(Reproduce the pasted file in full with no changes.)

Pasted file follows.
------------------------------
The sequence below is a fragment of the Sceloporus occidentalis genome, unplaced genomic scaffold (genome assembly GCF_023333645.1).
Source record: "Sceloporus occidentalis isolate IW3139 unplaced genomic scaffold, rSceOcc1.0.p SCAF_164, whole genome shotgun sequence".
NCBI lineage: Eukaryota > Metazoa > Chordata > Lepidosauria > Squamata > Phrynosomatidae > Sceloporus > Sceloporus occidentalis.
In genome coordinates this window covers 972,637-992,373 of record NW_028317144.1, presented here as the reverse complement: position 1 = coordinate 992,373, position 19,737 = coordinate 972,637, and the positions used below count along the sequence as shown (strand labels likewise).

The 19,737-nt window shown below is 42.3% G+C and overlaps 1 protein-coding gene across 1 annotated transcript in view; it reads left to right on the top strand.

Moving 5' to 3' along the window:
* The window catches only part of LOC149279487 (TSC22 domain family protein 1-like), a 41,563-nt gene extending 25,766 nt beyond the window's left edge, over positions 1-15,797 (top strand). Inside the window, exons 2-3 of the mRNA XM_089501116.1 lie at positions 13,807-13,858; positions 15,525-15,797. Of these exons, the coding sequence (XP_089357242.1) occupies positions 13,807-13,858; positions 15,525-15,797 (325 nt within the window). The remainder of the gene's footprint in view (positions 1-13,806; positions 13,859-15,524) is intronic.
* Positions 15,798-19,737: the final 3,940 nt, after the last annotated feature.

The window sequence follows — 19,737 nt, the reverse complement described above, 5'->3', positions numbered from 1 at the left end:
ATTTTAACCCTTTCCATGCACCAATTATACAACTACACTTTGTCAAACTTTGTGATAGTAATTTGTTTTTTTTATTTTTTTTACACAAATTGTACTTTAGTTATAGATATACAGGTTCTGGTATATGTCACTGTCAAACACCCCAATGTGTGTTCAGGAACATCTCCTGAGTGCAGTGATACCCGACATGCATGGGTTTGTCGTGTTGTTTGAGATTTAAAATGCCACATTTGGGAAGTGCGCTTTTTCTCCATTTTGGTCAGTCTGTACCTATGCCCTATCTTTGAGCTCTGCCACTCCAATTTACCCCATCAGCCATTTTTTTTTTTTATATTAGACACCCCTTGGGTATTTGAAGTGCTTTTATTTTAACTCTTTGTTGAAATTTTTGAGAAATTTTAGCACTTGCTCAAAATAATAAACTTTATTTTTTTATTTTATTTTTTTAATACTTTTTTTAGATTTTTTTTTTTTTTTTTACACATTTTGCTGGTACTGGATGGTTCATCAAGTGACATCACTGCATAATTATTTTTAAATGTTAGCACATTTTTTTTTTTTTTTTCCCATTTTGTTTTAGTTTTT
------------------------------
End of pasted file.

The sequence below is a fragment of the Sceloporus occidentalis genome, unplaced genomic scaffold (genome assembly GCF_023333645.1).
Source record: "Sceloporus occidentalis isolate IW3139 unplaced genomic scaffold, rSceOcc1.0.p SCAF_164, whole genome shotgun sequence".
NCBI lineage: Eukaryota > Metazoa > Chordata > Lepidosauria > Squamata > Phrynosomatidae > Sceloporus > Sceloporus occidentalis.
In genome coordinates this window covers 972,637-992,373 of record NW_028317144.1, presented here as the reverse complement: position 1 = coordinate 992,373, position 19,737 = coordinate 972,637, and the positions used below count along the sequence as shown (strand labels likewise).

The 19,737-nt window shown below is 42.3% G+C and overlaps 1 protein-coding gene across 1 annotated transcript in view; it reads left to right on the top strand.

Moving 5' to 3' along the window:
* The window catches only part of LOC149279487 (TSC22 domain family protein 1-like), a 41,563-nt gene extending 25,766 nt beyond the window's left edge, over positions 1-15,797 (top strand). Inside the window, exons 2-3 of the mRNA XM_089501116.1 lie at positions 13,807-13,858; positions 15,525-15,797. Of these exons, the coding sequence (XP_089357242.1) occupies positions 13,807-13,858; positions 15,525-15,797 (325 nt within the window). The remainder of the gene's footprint in view (positions 1-13,806; positions 13,859-15,524) is intronic.
* Positions 15,798-19,737: the final 3,940 nt, after the last annotated feature.

The window sequence follows — 19,737 nt, the reverse complement described above, 5'->3', positions numbered from 1 at the left end:
ATTTTAACCCTTTCCATGCACCAATTATACAACTACACTTTGTCAAACTTTGTGATAGTAATTTGTTTTTTTTATTTTTTTTACACAAATTGTACTTTAGTTATAGATATACAGGTTCTGGTATATGTCACTGTCAAACACCCCAATGTGTGTTCAGGAACATCTCCTGAGTGCAGTGATACCCGACATGCATGGGTTTGTCGTGTTGTTTGAGATTTAAAATGCCACATTTGGGAAGTGCGCTTTTTCTCCATTTTGGTCAGTCTGTACCTATGCCCTATCTTTGAGCTCTGCCACTCCAATTTACCCCATCAGCCATTTTTTTTTTTTATATTAGACACCCCTTGGGTATTTGAAGTGCTTTTATTTTAACTCTTTGTTGAAATTTTTGAGAAATTTTAGCACTTGCTCAAAATAATAAACTTTATTTTTTTATTTTATTTTTTTAATACTTTTTTTAGATTTTTTTTTTTTTTTTTACACATTTTGCTGGTACTGGATGGTTCATCAAGTGACATCACTGCATAATTATTTTTAAATGTTAGCACATTTTTTTTTTTTTTTTCCCATTTTGTTTTAGTTTTT